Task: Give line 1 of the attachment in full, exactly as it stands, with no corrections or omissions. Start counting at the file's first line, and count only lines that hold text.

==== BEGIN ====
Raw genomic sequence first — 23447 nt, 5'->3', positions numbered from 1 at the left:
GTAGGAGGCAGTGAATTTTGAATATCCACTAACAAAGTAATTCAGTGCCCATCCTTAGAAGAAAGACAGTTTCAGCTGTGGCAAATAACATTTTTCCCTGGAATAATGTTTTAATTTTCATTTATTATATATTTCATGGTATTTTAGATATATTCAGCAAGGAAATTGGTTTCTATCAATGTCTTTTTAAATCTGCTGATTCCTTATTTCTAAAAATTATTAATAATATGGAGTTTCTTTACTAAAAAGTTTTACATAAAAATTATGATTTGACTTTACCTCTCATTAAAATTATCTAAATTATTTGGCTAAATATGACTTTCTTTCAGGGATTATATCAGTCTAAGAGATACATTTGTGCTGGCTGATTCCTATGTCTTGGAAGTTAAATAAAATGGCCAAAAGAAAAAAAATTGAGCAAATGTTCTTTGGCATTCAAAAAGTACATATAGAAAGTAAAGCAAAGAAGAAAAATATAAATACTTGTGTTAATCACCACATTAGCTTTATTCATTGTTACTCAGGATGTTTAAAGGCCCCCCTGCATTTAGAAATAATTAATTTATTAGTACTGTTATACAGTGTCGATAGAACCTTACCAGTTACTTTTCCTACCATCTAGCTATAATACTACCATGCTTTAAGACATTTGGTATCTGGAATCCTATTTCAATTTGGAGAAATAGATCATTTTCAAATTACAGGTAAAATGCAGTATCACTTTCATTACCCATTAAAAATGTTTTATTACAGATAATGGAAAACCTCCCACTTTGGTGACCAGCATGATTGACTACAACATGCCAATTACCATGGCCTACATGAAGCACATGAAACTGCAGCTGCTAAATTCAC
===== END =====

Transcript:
Raw genomic sequence first — 23447 nt, 5'->3', positions numbered from 1 at the left: